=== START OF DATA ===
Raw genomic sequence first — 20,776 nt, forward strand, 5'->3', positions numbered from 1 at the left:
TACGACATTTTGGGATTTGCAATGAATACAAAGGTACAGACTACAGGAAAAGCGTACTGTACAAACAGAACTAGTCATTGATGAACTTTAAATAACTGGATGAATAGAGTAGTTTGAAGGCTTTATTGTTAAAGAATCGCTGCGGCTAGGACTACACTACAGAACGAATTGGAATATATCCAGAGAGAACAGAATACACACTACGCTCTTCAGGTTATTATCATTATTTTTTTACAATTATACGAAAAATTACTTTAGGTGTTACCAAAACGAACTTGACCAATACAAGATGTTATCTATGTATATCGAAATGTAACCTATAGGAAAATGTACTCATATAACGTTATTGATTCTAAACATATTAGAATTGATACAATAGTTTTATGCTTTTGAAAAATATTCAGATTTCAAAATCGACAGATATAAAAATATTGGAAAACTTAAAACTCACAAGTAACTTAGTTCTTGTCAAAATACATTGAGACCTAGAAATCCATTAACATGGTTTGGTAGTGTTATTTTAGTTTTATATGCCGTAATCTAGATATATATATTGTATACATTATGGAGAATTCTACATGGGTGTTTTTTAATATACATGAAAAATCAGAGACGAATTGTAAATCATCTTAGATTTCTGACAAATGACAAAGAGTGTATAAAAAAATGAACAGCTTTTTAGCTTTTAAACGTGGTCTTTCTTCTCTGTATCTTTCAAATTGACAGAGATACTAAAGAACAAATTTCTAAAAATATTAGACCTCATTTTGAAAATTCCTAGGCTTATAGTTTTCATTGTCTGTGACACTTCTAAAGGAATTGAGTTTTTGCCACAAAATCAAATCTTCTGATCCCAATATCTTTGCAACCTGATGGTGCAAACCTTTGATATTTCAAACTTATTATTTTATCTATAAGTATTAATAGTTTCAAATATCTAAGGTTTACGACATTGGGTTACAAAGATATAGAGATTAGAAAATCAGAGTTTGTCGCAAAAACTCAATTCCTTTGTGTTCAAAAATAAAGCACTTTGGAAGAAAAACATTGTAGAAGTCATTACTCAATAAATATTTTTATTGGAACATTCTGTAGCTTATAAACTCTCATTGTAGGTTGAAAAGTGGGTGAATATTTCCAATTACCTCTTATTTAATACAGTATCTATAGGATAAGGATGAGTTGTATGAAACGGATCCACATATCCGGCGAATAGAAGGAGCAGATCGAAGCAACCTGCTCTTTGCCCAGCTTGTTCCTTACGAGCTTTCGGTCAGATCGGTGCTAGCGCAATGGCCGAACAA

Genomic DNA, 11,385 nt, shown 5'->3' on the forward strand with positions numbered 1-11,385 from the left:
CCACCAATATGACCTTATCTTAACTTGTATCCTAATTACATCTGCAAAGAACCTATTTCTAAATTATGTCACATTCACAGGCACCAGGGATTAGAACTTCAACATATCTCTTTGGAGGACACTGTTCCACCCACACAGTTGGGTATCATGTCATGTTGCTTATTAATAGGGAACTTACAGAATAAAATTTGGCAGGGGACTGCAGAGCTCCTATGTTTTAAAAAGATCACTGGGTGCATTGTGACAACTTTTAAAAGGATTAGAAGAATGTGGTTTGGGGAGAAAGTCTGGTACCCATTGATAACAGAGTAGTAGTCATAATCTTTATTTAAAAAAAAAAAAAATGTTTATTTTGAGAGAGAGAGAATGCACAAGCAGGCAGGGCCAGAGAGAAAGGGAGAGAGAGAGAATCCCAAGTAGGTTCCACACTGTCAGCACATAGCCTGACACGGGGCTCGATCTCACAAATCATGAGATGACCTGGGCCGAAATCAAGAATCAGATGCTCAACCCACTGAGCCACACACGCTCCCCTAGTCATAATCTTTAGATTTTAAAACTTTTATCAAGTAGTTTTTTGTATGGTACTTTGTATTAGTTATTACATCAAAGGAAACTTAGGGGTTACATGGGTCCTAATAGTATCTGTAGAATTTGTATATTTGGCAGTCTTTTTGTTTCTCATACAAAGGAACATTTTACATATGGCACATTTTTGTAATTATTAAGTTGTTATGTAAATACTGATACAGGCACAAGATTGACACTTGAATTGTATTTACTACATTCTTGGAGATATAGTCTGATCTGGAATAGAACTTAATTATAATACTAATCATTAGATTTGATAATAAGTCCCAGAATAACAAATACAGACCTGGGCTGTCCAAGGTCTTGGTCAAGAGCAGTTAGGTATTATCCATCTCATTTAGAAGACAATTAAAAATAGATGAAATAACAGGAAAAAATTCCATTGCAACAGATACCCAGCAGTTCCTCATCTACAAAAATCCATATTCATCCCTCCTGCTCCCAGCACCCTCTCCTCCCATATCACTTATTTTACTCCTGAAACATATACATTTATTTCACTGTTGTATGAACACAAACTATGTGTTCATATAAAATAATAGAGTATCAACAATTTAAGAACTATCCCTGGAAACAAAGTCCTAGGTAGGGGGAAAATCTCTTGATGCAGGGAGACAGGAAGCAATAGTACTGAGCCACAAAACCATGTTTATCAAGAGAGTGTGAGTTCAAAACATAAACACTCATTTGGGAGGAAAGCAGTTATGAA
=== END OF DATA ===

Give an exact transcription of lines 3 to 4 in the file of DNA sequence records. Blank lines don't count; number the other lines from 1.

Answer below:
Genomic DNA, 11,385 nt, shown 5'->3' on the forward strand with positions numbered 1-11,385 from the left:
CCACCAATATGACCTTATCTTAACTTGTATCCTAATTACATCTGCAAAGAACCTATTTCTAAATTATGTCACATTCACAGGCACCAGGGATTAGAACTTCAACATATCTCTTTGGAGGACACTGTTCCACCCACACAGTTGGGTATCATGTCATGTTGCTTATTAATAGGGAACTTACAGAATAAAATTTGGCAGGGGACTGCAGAGCTCCTATGTTTTAAAAAGATCACTGGGTGCATTGTGACAACTTTTAAAAGGATTAGAAGAATGTGGTTTGGGGAGAAAGTCTGGTACCCATTGATAACAGAGTAGTAGTCATAATCTTTATTTAAAAAAAAAAAAAATGTTTATTTTGAGAGAGAGAGAATGCACAAGCAGGCAGGGCCAGAGAGAAAGGGAGAGAGAGAGAATCCCAAGTAGGTTCCACACTGTCAGCACATAGCCTGACACGGGGCTCGATCTCACAAATCATGAGATGACCTGGGCCGAAATCAAGAATCAGATGCTCAACCCACTGAGCCACACACGCTCCCCTAGTCATAATCTTTAGATTTTAAAACTTTTATCAAGTAGTTTTTTGTATGGTACTTTGTATTAGTTATTACATCAAAGGAAACTTAGGGGTTACATGGGTCCTAATAGTATCTGTAGAATTTGTATATTTGGCAGTCTTTTTGTTTCTCATACAAAGGAACATTTTACATATGGCACATTTTTGTAATTATTAAGTTGTTATGTAAATACTGATACAGGCACAAGATTGACACTTGAATTGTATTTACTACATTCTTGGAGATATAGTCTGATCTGGAATAGAACTTAATTATAATACTAATCATTAGATTTGATAATAAGTCCCAGAATAACAAATACAGACCTGGGCTGTCCAAGGTCTTGGTCAAGAGCAGTTAGGTATTATCCATCTCATTTAGAAGACAATTAAAAATAGATGAAATAACAGGAAAAAATTCCATTGCAACAGATACCCAGCAGTTCCTCATCTACAAAAATCCATATTCATCCCTCCTGCTCCCAGCACCCTCTCCTCCCATATCACTTATTTTACTCCTGAAACATATACATTTATTTCACTGTTGTATGAACACAAACTATGTGTTCATATAAAATAATAGAGTATCAACAATTTAAGAACTATCCCTGGAAACAAAGTCCTAGGTAGGGGGAAAATCTCTTGATGCAGGGAGACAGGAAGCAATAGTACTGAGCCACAAAACCATGTTTATCAAGAGAGTGTGAGTTCAAAACATAAACACTCATTTGGGAGGAAAGCAGTTATGAA